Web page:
On one occasion our good Lord said: Every kind of thing will be well; and on another occasion he said: You will see yourself that every kind of thing will be well.  And from these two the soul gained different kinds of understanding.  One was this: that he wants us to know that he takes heed not only of things which are noble and great, but also of those which are little and small, of humble men and simple, of this man and that man.  And this is what he means when he says: Every kind of thing will be well.  For he wants us to know that the smallest thing will not be forgotten.  Another understanding is this: that there are many deeds which in our eyes are so evilly done and lead to such great harms that it seems to us impossible that any good result could ever come of them.  And we contemplate this and sorrow and mourn for it so that we cannot rest in the blessed contemplation of God as we ought to do.  And the cause is this: that the reason which we use is now so blind, so abject and so stupid that we cannot recognize God's exalted, wonderful wisdom, or the power and the goodness of the blessed Trinity.  And this is his intention when he says: You will see yourself that every kind of thing will be well, as if he said: Accept it now in faith and trust, and in the very end you will see truly, in fullness of joy.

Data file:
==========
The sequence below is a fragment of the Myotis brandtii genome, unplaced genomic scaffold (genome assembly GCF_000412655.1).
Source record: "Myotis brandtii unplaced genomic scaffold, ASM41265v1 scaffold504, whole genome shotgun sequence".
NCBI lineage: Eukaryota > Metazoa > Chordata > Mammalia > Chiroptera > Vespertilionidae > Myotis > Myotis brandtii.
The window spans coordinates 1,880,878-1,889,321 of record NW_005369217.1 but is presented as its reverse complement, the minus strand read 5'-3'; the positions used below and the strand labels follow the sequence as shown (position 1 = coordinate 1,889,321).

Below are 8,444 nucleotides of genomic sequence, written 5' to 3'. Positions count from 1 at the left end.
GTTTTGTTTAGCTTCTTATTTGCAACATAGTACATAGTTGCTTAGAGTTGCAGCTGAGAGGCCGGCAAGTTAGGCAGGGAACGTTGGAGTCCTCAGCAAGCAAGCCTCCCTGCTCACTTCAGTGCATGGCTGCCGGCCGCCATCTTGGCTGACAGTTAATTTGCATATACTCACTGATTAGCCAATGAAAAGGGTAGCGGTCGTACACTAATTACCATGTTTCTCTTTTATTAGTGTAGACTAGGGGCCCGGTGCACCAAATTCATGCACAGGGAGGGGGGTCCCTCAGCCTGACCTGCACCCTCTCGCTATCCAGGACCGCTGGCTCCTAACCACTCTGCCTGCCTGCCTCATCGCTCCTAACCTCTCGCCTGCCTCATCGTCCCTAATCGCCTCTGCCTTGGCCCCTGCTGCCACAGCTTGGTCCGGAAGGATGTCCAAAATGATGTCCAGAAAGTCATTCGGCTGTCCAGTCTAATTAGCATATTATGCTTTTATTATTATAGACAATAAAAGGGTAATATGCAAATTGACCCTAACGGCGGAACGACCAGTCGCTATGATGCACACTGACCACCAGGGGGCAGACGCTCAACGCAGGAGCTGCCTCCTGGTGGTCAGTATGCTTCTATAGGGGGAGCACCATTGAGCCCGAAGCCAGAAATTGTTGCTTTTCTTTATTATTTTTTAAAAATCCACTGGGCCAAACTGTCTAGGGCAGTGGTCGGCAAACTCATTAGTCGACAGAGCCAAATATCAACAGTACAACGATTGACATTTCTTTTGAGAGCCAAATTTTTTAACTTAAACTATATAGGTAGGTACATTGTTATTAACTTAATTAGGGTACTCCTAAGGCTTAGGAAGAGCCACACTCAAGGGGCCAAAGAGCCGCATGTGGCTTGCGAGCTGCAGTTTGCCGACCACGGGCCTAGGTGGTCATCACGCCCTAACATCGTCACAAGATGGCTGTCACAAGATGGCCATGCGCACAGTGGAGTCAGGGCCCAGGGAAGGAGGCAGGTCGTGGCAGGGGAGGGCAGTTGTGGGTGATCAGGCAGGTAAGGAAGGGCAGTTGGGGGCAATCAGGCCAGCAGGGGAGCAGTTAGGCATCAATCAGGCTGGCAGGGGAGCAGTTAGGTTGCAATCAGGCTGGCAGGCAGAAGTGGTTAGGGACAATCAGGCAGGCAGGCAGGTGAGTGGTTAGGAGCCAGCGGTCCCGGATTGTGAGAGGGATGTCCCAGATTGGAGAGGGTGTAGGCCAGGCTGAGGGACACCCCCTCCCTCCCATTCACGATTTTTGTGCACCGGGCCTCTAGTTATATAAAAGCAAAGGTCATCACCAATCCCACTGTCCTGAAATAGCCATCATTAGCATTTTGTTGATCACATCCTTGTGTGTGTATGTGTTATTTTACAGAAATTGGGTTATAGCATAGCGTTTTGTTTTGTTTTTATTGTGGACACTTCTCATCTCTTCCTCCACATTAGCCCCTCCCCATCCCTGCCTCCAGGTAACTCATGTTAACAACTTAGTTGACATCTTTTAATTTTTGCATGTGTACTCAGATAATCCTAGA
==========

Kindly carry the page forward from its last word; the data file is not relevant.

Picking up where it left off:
- Julian of Norwich, Showings (long text), 32nd Chapter

Friday, 6 October 2017

The shape of Christ's life is the shape of the Christian's life - St. Augustine

All the events, then, of Christ's crucifixion, of His burial, of His resurrection the third day, of His ascension into heaven, of His sitting down at the right hand of the Father, were so ordered, that the life which the Christian leads here might be modeled upon them, not merely in a mystical sense, but in reality.  For in reference to His crucifixion it is said: "They that are Christ's have crucified the flesh, with the affections and lusts" (Gal. 5:24). And in reference to His burial: "We are buried with Him by baptism into death" (Rom. 6:4). In reference to His resurrection: "That, like as Christ was raised up from the dead by the glory of the Father, even so we also should walk in newness of life" (Rom. 6:5). And in reference to His ascension into heaven and sitting down at the right hand of the Father: "If ye then be risen with Christ, seek those things which are above, where Christ sitteth on the right hand of God. Set your affection on things above, not on things on the earth. For ye are dead, and your live is hid with Christ in God" (Col. 3:1-3).